The analysis proceeds by making a comparison between the weighted average costs of capital between actively traded and non-actively traded companies using both book values and market values as weights (tables not given). For Models 1 and 3, which provide more conservative estimates, the overall cost of capital for actively traded companies is around 11-12 per cent, regardless of the choice between book and market values. For actively traded companies the costs vary between 13 and 16 per cent. Under Model 2 the estimates are higher at around 22 to 24 per cent for the non-actively traded companies and, counter-intuitively, around 17-18 per cent for the non-actively traded companies. Apart from the use of book value weights in Model 3, the ANOVA tests reveal that there are no significant differences, at the 5 per cent level of significance, between the actively traded and non-actively traded companies' overall cost of capital. This is also confirmed by Fisher's least significant difference test. Furthermore, at the 95 per cent level of confidence, there are no significant differences between the medians, as indicated by the P-Values of the Kruskal-Wallis median test statistics. However, Cochran's C-test and Bartlett's test reveal that for Models 1 and 3 only there are significances, at the 1 per cent level of significance, between the standard deviations of actively-traded and non-actively traded companies.

As to comparisons by industry, estimates of the mean overall cost of capital under Models 1 and 3 are around 14-16 per cent for food, 11-12 per cent for heavy industries, 10-11 per cent for contracting and real estate and 12-13 per cent for the service sector. Under Model 2 the estimates are much higher, namely 15-16 per cent for food, 20-21 per cent for heavy industries, 34-40 per cent for contracting and 18 per cent for services. It can be argued that the very high growth rates in the contracting and real estate sector are the reason for such a difference. Of course, there is a much higher degree of financial risk (financial leverage), which is likely to be a contributing factor.

The impact of high growth values as parameter estimates within Model 2 has already been discussed. The extent to which they are sustainable is noted. The ANOVA test reveals that under Model 2 not all the means are the same, and Fisher's least significant difference test confirms that category C, namely contracting, is different. At the 5 per cent level of significance, the Kruskal-Wallis median test statistic shows that the median weighted average costs of capital for the four industrial groupings, are not all identical, when market weights are used. As to differences in standard deviations of overall costs of capital, Cochran's C-test and Bartlett's test reveal some differences in Models 1 and 3 but not Model 2.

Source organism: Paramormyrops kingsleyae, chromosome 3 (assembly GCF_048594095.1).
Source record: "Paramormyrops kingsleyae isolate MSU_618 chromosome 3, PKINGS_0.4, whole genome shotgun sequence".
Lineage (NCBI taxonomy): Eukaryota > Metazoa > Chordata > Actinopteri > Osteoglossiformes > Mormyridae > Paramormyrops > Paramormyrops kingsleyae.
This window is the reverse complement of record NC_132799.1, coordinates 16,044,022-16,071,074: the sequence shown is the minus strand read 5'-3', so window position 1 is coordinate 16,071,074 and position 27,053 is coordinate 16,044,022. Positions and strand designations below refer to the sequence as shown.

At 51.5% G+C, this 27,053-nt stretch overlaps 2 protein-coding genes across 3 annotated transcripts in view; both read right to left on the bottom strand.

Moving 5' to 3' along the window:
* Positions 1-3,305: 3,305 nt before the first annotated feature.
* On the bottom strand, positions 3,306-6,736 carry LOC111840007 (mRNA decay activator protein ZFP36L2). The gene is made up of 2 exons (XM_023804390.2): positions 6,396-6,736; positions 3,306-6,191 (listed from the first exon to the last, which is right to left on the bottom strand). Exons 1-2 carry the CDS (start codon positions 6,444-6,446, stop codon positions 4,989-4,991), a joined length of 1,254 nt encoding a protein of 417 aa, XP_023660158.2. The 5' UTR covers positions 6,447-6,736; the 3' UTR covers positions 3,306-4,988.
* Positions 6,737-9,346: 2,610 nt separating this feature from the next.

D. Determinants of the Overall Cost of Capital

The step-wise multiple regressions of the overall cost of capital for the whole sample reveal similar determinant factors to those of the equity cost of capital, although risk (as measured by the standard deviations of earnings) is also a factor for Model 3. However the adjusted R-Squares are much lower, and vary between 26.09 and 47.32 per cent.

For the overall cost of capital of actively traded companies, size (natural logarithm of market capitalisation) is not a determinant factor, although it had an impact on the cost of equity (see Table 3). However, the R-squares are low. For the companies whose shares are not actively traded, Model 1 reveals that around 55-63 per cent of the variation (R-square) in the overall cost of capital is explained by reserves (market and book value models), size (log of market capitalization in market and book value models), risk (standard deviation of earnings in the market-based model) and growth (net earnings growth in the book based model). For Model 3, size is a critical factor although the R-square is lower.

For the food sector the models for the overall cost of capital produce high R-squares (64-78 per cent, when unadjusted and 58 to 75 per cent, when adjusted). Liquidity is the main determinant for Models 1 and 3. However for Model 2, business risk (standard deviation of earnings) and financial risk (capital gearing as indicated by long-term debt/equity, and income gearing reflected by times interest earned) are key determinants. However business risk is significant at the 5 per cent level, but not financial risk.